The picture becomes even more serious in the case of money: you sell a course to get rich, and you get rich with the profits from that course, which gives you even more authority to say that you know what it takes to get rich, which makes more people give you money, making you even richer.

It is important to make it clear that there are indeed innate talents among these "gurus", but after the mage's cloak is formed, there is no way to be sure what is true and what is false.

Profits over losses

A very interesting thing is that many of these gurus profit from the loss of others, and in different ways, the best known being binary trading, multilevel marketing and paid advice.

In binary options there is a mobile application (which I won't reveal the name so I don't get a lawsuit for moral damages, but you probably know which one I'm talking about) that gives a percentage of the loss of people who entered through your link affiliate. Exactly: you call people into the application, they have a loss and you will earn a percentage of that loss. Many of these binary options “gurus” still manage to profit three times or more in the process, selling a platform trading course, using the affiliate link and with the YouTube video where they talk about how they made money with the platform. Is it or isn't it the height of hacking?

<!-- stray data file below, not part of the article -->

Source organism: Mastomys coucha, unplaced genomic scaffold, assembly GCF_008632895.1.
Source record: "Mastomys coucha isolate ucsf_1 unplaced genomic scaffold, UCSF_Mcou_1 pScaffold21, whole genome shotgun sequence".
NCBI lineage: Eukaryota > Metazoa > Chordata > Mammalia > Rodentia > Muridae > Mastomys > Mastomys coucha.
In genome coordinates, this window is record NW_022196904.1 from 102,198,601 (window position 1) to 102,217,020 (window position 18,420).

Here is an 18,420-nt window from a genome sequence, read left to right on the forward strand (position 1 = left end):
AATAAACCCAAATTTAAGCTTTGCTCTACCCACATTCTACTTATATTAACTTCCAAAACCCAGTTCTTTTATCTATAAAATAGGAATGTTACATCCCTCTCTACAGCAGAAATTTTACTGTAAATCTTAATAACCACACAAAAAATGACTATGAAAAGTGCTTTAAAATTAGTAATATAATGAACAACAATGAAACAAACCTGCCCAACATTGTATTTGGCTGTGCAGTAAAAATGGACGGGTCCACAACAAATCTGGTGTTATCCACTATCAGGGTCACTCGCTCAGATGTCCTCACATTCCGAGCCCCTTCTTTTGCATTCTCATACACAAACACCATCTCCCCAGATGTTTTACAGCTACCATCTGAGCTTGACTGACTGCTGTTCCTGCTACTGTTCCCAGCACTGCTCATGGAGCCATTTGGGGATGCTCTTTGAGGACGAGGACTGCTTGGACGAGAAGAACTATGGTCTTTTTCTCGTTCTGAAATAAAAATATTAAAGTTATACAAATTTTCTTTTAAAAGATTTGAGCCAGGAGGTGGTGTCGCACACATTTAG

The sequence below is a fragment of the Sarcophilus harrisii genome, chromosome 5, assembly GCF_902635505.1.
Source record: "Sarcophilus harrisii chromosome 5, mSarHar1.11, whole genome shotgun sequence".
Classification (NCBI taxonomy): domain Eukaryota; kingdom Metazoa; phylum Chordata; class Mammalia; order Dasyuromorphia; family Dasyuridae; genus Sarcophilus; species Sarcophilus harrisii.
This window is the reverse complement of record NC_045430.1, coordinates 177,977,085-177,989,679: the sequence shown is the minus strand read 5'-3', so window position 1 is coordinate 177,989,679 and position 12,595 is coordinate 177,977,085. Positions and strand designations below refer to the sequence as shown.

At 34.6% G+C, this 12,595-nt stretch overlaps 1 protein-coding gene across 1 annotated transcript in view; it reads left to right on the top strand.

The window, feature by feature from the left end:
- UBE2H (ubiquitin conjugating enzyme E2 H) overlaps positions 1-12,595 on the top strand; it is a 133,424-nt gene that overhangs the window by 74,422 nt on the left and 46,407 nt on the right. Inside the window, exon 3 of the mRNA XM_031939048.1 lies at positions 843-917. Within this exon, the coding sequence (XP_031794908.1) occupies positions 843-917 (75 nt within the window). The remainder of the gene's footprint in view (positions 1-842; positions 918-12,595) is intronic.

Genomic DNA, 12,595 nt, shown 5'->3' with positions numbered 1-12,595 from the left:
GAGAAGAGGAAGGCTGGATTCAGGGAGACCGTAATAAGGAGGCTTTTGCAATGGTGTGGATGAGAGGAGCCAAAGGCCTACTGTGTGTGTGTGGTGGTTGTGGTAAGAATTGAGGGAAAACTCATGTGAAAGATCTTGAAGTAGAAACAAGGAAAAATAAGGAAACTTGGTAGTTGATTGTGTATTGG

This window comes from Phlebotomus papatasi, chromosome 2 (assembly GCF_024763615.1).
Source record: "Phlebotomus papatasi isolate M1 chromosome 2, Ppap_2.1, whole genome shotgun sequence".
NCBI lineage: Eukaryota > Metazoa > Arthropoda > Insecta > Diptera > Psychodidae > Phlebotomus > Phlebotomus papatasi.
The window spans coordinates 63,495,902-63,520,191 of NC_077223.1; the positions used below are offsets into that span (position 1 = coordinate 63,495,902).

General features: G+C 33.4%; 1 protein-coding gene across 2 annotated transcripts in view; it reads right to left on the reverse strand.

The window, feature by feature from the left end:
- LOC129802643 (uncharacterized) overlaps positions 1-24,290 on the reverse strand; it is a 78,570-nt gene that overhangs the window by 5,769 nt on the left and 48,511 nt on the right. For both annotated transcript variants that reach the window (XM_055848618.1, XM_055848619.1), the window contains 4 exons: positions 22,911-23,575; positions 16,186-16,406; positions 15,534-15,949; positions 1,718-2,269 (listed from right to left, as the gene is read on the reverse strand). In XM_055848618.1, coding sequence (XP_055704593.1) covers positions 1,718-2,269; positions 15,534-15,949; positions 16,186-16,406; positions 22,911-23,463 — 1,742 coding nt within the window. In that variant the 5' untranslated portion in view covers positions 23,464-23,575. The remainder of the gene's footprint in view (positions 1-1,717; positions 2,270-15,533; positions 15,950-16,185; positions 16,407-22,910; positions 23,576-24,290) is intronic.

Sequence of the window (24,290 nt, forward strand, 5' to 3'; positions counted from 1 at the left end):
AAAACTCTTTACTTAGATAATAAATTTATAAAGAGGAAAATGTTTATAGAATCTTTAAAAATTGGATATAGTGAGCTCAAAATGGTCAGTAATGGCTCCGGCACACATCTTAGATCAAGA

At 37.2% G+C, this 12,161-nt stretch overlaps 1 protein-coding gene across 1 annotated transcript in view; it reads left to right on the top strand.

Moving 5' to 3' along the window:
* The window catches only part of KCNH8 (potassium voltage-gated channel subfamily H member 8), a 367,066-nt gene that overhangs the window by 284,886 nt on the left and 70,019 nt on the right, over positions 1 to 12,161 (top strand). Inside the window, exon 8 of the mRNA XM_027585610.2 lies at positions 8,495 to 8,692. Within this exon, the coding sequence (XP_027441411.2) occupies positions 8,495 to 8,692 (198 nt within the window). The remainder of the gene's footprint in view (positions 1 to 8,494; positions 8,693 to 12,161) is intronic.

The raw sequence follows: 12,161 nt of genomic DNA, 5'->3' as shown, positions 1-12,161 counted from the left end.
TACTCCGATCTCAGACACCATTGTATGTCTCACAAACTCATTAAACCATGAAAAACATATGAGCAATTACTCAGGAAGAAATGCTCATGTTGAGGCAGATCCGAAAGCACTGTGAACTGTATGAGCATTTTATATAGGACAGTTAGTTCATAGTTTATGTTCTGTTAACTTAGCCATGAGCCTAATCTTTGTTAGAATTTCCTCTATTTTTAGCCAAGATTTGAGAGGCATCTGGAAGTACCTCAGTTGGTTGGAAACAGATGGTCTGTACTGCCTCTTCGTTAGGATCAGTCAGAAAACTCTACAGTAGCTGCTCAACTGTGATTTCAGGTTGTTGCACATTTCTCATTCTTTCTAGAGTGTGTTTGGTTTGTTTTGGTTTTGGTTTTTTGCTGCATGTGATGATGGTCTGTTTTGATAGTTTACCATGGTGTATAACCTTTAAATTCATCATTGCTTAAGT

Multi-level marketing, or, as I like to call it, the “socially accepted pyramid scheme,” is a scheme where you own a product, get a few friends to sell it, and get paid a percentage of what your friends sell and what people sell. that your friends have referred have sold, so when the pyramid is about to collapse, you run off with the money and let your “affiliates” take the loss and stockpile of cheap Chinese goods. Just like in the previous scheme, you can profit more than once, selling a course on how to trade, selling the products for your affiliates to sell, selling shares in your company (and yes, you have big business with similar schemes), earning with adsense from website and YouTube and even earning by selling tools to increase sales, such as a “bot sales script” or advertising products for your products.